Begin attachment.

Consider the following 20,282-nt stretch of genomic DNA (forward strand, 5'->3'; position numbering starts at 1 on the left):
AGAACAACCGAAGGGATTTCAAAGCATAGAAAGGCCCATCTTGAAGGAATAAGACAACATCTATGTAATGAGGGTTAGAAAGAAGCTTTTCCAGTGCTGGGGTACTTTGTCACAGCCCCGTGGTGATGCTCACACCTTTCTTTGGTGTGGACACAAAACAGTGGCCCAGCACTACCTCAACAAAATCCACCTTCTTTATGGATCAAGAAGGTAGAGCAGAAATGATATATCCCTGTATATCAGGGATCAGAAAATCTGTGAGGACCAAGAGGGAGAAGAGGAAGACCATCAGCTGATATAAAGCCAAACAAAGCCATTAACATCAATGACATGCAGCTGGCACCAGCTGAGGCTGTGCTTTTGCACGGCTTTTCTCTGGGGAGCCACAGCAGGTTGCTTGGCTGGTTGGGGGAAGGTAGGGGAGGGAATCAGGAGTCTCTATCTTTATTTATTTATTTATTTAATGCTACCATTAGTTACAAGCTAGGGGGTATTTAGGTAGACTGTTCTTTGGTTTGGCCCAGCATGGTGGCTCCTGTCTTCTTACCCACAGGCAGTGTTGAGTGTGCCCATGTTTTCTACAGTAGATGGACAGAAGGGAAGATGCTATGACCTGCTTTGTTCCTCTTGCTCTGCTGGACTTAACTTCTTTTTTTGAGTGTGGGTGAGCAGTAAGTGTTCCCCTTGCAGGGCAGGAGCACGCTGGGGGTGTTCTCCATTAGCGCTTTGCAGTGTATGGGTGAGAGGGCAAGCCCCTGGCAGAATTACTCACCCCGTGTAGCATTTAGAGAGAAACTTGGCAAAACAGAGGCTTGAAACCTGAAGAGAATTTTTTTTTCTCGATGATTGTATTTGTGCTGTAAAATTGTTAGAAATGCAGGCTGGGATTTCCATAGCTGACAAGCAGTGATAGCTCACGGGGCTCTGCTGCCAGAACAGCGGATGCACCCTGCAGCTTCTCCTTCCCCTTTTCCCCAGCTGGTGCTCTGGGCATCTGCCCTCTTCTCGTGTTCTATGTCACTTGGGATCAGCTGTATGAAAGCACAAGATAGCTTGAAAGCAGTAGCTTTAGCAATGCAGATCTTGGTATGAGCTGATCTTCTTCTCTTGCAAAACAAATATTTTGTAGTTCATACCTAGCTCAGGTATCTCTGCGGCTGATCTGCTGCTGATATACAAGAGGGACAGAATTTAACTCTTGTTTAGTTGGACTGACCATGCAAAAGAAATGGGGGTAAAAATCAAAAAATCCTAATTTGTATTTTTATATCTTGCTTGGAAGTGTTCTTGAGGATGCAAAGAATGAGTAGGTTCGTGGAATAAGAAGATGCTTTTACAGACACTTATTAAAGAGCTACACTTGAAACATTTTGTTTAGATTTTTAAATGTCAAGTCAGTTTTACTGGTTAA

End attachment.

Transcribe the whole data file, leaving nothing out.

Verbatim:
Consider the following 20,282-nt stretch of genomic DNA (forward strand, 5'->3'; position numbering starts at 1 on the left):
AGAACAACCGAAGGGATTTCAAAGCATAGAAAGGCCCATCTTGAAGGAATAAGACAACATCTATGTAATGAGGGTTAGAAAGAAGCTTTTCCAGTGCTGGGGTACTTTGTCACAGCCCCGTGGTGATGCTCACACCTTTCTTTGGTGTGGACACAAAACAGTGGCCCAGCACTACCTCAACAAAATCCACCTTCTTTATGGATCAAGAAGGTAGAGCAGAAATGATATATCCCTGTATATCAGGGATCAGAAAATCTGTGAGGACCAAGAGGGAGAAGAGGAAGACCATCAGCTGATATAAAGCCAAACAAAGCCATTAACATCAATGACATGCAGCTGGCACCAGCTGAGGCTGTGCTTTTGCACGGCTTTTCTCTGGGGAGCCACAGCAGGTTGCTTGGCTGGTTGGGGGAAGGTAGGGGAGGGAATCAGGAGTCTCTATCTTTATTTATTTATTTATTTAATGCTACCATTAGTTACAAGCTAGGGGGTATTTAGGTAGACTGTTCTTTGGTTTGGCCCAGCATGGTGGCTCCTGTCTTCTTACCCACAGGCAGTGTTGAGTGTGCCCATGTTTTCTACAGTAGATGGACAGAAGGGAAGATGCTATGACCTGCTTTGTTCCTCTTGCTCTGCTGGACTTAACTTCTTTTTTTGAGTGTGGGTGAGCAGTAAGTGTTCCCCTTGCAGGGCAGGAGCACGCTGGGGGTGTTCTCCATTAGCGCTTTGCAGTGTATGGGTGAGAGGGCAAGCCCCTGGCAGAATTACTCACCCCGTGTAGCATTTAGAGAGAAACTTGGCAAAACAGAGGCTTGAAACCTGAAGAGAATTTTTTTTTCTCGATGATTGTATTTGTGCTGTAAAATTGTTAGAAATGCAGGCTGGGATTTCCATAGCTGACAAGCAGTGATAGCTCACGGGGCTCTGCTGCCAGAACAGCGGATGCACCCTGCAGCTTCTCCTTCCCCTTTTCCCCAGCTGGTGCTCTGGGCATCTGCCCTCTTCTCGTGTTCTATGTCACTTGGGATCAGCTGTATGAAAGCACAAGATAGCTTGAAAGCAGTAGCTTTAGCAATGCAGATCTTGGTATGAGCTGATCTTCTTCTCTTGCAAAACAAATATTTTGTAGTTCATACCTAGCTCAGGTATCTCTGCGGCTGATCTGCTGCTGATATACAAGAGGGACAGAATTTAACTCTTGTTTAGTTGGACTGACCATGCAAAAGAAATGGGGGTAAAAATCAAAAAATCCTAATTTGTATTTTTATATCTTGCTTGGAAGTGTTCTTGAGGATGCAAAGAATGAGTAGGTTCGTGGAATAAGAAGATGCTTTTACAGACACTTATTAAAGAGCTACACTTGAAACATTTTGTTTAGATTTTTAAATGTCAAGTCAGTTTTACTGGTTAA